• §l = bold text
  • §m = strikethrough text
  • §o = italicize text
  • §n = underline text




Minecraft Color Codes


Here is a full list of codes, listed according to Chat Code number (0-9) or letter (alphabetized; a-g).


ColorCodeForeground Color HexBackground Color Hex
Black (black)§0000000 000000 
Dark Blue (dark_blue)§1 0000AA 00002A
Dark Green (dark_green)§2 00AA00 002A00
Dark Aqua (dark_aqua)§3 00AAAA 002A2A
Dark Red (dark_red)§4AA0000 2A0000
Dark Purple (dark_purple)§5 AA00AA  2A002A 
Gold (gold)§6 FFAA00  2A2A00 | 402A00 
Gray (gray)§7AAAAAA2A2A2A
Dark Gray (dark_gray)§8555555151515
Blue (blue)§95555FF15153F
Green (green)§a55FF55153F15
Aqua (aqua)§b55FFFF153F3F
Red (red)§cFF55553F1515
Light Purple (light_purple)§dFF55FFFF55FF
Yellow (yellow)§eFFFF55FFFF55
White (white)§fFFFFFFFFFFFF
Minecoin Gold (minecoin_gold)§gDDD605DDD605


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Using Minecraft Color Codes


Minecraft will only recognize the color codes as such if the digit is preceded by the “§” symbol. It’s an unusual symbol, to be sure, and not one that can easily be found on a standard keyboard. Here’s how to type it out:


  • On a Windows US/UK English Keyboard: Alt + NUMPAD2, NUMPAD1
  • On a Windows ANSI Keyboard (or any other keyboard): Alt + NUMPAD0, NUMPAD1, NUMPAD6, NUMPAD7
  • On a Mac US English Keyboard: Option + 6 | Option + 5 (for US Extended)
  • On a MAC Keyboard (any other type of keyboard): Option + 00a7
  • On a Linux with Compose Key activated: Compose, s, o


If you wish to copy-paste the character, you can do so on Bedrock Edition using the standard commands (ctrl + v for Windows and cmd + v for Mac). However, do take note that some Minecraft text boxes cannot be pasted into (such as chat windows, command blocks, world names, etc.).


Helpful Articles:



Why Use Minecraft Color Codes


Minecraft Color Codes and Minecraft Formatting Codes are just a few more ways Minecraft allows its players to customize their games. Changing text may not directly impact gameplay by imposing advantages (or disadvantages, even). However, it can make people enjoy the game even more. 


Minecraft Color Codes


As we’ve stated in the beginning, customization and modification have always played a huge role in the Minecraft experience. In fact, there’s a pretty large market for Minecraft mods (although we use that term loosely, as most Minecraft mods are free).




Learning color codes is just another way for players to spice up their game. If taken in the context of coding for kids, it’s even a viable introduction to hexadecimal codes and coloring for programming with HTML or CSS later on.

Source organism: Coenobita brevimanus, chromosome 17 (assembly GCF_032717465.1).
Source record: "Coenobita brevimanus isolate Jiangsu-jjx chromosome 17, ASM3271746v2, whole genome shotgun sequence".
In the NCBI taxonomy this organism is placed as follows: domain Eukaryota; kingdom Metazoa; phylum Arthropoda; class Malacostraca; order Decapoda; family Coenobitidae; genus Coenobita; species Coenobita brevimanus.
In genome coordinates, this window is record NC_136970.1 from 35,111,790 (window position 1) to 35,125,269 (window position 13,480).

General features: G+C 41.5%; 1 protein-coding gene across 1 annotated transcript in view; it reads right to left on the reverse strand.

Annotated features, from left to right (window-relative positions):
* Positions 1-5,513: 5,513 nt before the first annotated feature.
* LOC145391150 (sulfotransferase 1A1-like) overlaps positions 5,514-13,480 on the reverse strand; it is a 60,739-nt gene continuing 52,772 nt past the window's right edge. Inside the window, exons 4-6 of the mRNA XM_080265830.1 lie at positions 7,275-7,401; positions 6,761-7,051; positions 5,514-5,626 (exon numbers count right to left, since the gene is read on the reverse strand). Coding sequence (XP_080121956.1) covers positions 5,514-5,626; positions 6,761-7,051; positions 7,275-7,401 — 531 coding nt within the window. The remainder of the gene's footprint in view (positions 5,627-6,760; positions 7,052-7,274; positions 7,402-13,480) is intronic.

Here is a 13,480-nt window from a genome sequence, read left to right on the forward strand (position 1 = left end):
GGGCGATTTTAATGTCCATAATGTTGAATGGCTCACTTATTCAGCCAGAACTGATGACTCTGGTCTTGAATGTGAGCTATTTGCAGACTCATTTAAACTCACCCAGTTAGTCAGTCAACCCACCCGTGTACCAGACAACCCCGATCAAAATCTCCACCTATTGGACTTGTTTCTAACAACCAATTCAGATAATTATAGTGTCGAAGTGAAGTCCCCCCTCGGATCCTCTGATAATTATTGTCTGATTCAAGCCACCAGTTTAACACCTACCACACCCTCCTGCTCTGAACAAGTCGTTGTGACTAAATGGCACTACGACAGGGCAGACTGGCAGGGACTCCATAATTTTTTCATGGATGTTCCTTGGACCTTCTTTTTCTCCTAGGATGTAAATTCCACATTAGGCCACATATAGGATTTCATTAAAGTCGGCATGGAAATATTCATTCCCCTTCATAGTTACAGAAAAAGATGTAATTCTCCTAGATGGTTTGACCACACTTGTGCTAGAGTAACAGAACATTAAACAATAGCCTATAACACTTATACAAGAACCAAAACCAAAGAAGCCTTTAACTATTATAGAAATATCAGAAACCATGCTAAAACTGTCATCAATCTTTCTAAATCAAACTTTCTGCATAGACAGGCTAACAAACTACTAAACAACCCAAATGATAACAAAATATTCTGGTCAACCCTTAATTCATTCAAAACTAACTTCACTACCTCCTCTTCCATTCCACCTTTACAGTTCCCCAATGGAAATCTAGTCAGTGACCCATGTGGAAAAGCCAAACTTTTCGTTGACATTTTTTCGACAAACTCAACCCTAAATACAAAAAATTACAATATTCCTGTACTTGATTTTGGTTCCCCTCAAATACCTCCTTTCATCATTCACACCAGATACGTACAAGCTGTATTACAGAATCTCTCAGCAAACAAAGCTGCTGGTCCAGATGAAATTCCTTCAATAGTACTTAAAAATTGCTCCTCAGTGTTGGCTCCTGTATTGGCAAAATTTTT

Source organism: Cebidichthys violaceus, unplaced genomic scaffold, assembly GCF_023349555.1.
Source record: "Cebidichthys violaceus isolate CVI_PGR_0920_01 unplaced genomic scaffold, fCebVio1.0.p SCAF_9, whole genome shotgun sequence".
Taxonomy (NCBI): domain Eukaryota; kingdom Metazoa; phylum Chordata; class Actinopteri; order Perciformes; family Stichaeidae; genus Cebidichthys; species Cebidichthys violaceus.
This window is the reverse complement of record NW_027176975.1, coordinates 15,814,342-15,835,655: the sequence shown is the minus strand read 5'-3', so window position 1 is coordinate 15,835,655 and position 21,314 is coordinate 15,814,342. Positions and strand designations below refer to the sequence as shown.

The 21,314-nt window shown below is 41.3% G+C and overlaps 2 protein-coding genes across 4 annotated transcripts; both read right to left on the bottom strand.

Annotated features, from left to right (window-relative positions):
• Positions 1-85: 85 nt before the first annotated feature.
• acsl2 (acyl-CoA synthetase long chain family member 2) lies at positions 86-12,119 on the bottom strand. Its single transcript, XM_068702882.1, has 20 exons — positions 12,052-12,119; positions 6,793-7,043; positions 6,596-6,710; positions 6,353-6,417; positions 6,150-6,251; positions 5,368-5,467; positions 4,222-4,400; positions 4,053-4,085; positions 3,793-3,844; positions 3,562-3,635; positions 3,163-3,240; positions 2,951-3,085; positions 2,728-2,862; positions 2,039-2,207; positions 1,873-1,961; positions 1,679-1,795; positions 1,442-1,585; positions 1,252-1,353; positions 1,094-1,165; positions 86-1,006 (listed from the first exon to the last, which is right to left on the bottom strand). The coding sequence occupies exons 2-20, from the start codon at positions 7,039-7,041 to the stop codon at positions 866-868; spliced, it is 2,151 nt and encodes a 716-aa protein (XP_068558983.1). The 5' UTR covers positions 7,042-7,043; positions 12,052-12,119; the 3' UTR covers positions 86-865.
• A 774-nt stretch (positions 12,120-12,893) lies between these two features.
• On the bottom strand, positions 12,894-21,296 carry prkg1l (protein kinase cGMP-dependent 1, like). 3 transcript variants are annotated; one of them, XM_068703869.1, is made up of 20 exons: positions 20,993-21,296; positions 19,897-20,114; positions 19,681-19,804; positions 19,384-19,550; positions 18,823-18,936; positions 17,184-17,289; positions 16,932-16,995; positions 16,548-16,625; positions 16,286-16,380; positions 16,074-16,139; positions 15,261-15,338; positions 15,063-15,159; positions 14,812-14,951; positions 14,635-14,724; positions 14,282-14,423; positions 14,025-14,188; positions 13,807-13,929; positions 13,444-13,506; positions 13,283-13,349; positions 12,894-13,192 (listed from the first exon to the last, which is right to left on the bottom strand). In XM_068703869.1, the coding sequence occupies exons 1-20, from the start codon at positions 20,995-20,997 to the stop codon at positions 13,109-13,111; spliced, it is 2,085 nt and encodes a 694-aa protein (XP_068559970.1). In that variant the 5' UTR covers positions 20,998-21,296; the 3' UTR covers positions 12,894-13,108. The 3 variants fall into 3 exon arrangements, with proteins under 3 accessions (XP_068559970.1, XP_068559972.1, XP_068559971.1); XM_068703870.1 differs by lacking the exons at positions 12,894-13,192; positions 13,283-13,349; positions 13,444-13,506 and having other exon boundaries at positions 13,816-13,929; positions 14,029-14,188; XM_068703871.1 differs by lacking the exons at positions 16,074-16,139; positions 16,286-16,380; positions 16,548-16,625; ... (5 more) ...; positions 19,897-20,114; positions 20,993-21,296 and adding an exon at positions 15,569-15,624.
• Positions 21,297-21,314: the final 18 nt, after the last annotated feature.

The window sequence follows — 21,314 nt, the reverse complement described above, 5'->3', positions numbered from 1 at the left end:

Let’s cover the key topics we went over:


Table of Contents


    • What Are Minecraft Color Codes/Formatting Codes?
    • How do I Use Minecraft Color Codes?
    • Colored Text for Minecraft Signs
    • Colored Text for Minecraft Server Messages
    • Minecraft Formatting Codes to Know
    • Minecraft Color Codes
    • Using Minecraft Color Codes
    • Why Use Minecraft Color Codes
    • Conclusion


If you want more related Minecraft articles you can check a list of resources below:



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Colored item names in Minecraft?

Unlike what everyone assumes, apparently it's possible in game, without any extra stuff. As it seems, NBT-formatted signs are able to inject into commands by escaping it with .

This online tool takes any command that uses and converts it into a command that creates an NBT-formatted sign above the command block, with a click event that pastes the desired command into the command block. Totally crazy, but confirmed to work, at least up to 1.8 (broken in 1.9 and later, but only because of the strict JSON feature, that can easily be fixed manually by adding a couple of into the final command).

Note: The command that is being generated also omits all characters, because the creator thought they are impossible to get in via signs. However actually they are easy to get in. Just find your escaped command in the generated command and add in where you want a in the resulting command.

For everyone who doesn't like external tools much: The tool I linked doesn't modify your world saves. It's a command generator much like MCStacker. You get a command and paste it into your command block. Then you activate the command block, click on the sign that appears, and your command has the correct formatting.

(If you've done everything right, the text you wanted to format should have the formatting you chose inside the command block as well. If you didn't include at the end of the formatted section, the remainder of the command will be formatted as well. As long as no non-formatted text passages are meant to follow, this doesn't break anything.)

answered Oct 16 '17 at 10:49

Egor HansEgor Hans

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Minecraft colors name tag